On August 19, 2013, the same outlet reported that Cruz’s US-Canadian citizenship “may pose a problem if Ted Cruz seeks presidency.”  While Washington Bureau Chief Todd J. Gillman did not question Barack Hussein Obama’s claim to dual Kenyan-U.S. citizenship in 2008 after launching his presidential campaign, he has recently communicated with Post & Email contributor and Cruz eligibility challenger Robert Laity following the publication of his recent article titled “Regardless of Canadian birth, Ted Cruz survives ballot challenge in New Hampshire” referencing a hearing by the New Hampshire Ballot Law Commission on November 24 in which all challenges to presidential candidates were overcome, if temporarily.

Sen. Ted Cruz claims he is a “natural born (United States) Citizen” as a result of his birth to a U.S.-citizen mother in Canada

After Ted Cruz announced his candidacy, The Post & Email submitted requests under the Freedom of Information Act (FOIA) to the U.S. State Department, U.S. Citizenship and Immigration Services (USCIS), U.S. Department of Education (DOE), Federal Trade Commission (FTC), and Selective Service System (SSS) for documents pertaining to his citizenship.

Without written permission from the subject of the request or proof that the requester has a direct and tangible interest in the record, USCIS, the DOE, and the U.S. State Department will not release documentation on an individual despite his position as a public figure and candidate for the nation’s chief executive.  The FTC released the documents it possessed online not exempted by provisions of the FOIA, and the Selective Service System released a form which it said was generated as a result of Cruz’s financial aid application made through the DOE.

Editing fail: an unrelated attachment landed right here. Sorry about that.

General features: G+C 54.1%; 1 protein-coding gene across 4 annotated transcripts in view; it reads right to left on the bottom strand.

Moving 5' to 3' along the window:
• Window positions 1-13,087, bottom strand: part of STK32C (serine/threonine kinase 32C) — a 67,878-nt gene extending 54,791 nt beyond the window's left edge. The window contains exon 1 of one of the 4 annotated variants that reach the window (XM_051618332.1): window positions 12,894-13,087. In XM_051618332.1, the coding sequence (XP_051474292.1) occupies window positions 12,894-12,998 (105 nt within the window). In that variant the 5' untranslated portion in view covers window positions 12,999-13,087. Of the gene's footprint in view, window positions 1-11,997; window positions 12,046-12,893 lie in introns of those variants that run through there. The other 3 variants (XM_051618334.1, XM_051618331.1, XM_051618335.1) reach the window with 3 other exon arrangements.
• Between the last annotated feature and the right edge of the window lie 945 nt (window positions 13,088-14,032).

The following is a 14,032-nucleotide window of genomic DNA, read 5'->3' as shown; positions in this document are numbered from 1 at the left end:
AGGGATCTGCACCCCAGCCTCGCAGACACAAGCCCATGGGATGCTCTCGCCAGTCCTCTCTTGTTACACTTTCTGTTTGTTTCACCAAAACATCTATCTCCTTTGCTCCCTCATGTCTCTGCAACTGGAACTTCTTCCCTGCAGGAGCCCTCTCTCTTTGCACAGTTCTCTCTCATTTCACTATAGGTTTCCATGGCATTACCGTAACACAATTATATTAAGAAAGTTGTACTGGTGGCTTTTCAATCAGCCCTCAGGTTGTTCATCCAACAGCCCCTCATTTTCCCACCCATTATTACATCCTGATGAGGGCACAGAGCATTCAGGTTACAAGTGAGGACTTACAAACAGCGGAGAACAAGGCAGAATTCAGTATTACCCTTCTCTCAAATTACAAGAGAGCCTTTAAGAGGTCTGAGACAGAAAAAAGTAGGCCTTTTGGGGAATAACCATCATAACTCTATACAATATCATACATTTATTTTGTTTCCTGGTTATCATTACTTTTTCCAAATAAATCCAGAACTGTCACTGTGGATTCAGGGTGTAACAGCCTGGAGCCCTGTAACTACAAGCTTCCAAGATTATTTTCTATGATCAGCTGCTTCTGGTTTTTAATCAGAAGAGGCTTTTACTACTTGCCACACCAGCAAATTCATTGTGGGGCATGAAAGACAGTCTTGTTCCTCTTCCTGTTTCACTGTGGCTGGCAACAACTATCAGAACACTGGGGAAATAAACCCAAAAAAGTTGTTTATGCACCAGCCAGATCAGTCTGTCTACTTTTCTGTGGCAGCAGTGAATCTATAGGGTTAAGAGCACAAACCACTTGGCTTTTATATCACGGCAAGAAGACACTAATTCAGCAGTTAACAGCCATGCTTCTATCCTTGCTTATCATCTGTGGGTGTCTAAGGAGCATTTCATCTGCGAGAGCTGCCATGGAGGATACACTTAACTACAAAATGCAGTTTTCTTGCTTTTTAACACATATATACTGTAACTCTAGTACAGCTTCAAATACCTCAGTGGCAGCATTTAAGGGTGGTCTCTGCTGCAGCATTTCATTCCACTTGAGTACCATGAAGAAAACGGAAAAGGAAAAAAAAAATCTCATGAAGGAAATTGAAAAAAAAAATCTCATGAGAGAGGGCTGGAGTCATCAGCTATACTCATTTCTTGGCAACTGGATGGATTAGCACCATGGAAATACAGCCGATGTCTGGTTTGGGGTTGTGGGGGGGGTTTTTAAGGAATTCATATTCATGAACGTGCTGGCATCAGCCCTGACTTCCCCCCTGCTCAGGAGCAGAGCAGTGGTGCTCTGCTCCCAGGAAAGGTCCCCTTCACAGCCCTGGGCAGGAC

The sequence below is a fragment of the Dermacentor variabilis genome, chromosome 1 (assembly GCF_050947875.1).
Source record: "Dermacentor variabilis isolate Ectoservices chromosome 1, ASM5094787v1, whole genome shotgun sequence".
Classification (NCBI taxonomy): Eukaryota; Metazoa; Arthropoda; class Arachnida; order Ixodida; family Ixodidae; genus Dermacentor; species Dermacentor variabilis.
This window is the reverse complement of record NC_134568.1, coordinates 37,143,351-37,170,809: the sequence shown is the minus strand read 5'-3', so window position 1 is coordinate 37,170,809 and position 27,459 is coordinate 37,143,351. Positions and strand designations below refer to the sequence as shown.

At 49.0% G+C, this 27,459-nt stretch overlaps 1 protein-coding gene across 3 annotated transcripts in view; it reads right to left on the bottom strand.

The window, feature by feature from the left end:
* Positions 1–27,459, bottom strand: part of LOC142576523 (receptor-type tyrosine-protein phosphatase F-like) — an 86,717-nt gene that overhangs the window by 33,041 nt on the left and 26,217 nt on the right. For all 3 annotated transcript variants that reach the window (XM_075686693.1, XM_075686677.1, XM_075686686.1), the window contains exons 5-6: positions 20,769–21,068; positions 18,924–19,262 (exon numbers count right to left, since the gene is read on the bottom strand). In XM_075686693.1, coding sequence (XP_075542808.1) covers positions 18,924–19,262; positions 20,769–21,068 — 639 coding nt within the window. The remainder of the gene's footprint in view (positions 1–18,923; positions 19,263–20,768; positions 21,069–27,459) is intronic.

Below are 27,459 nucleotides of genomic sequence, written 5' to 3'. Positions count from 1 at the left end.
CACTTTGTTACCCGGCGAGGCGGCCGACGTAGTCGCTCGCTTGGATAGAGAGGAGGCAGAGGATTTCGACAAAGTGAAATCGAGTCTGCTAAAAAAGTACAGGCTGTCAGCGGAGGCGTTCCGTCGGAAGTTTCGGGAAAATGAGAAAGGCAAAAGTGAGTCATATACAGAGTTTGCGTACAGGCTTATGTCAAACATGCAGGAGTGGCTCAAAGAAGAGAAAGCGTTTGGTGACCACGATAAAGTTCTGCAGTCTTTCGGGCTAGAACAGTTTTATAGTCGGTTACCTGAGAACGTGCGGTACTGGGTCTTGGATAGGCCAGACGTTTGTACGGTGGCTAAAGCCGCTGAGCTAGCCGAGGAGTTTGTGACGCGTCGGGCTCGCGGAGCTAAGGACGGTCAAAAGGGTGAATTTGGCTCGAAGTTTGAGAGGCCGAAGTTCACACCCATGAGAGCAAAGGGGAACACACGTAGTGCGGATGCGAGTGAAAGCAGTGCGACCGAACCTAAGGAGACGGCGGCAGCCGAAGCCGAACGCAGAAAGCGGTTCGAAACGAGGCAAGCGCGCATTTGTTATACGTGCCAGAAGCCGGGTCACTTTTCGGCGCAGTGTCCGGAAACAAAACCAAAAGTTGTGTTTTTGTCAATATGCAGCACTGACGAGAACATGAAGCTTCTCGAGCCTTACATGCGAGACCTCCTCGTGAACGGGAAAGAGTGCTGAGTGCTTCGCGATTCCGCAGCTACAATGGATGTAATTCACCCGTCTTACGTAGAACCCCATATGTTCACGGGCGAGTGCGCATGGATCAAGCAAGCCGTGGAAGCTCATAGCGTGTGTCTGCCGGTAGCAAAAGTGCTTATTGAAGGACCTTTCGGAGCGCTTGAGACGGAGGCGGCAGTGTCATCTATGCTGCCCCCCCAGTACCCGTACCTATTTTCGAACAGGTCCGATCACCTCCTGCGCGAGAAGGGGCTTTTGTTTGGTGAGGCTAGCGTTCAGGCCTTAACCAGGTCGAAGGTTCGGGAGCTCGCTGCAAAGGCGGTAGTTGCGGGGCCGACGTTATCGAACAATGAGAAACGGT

The American Bar Association (ABA) did not respond to a request for documentation as to Cruz’s applications presumably submitted to the organization.

Cruz’s application for the position of Texas Solicitor General, which he held before his election to the U.S. Senate in 2012, did not ask for citizenship information.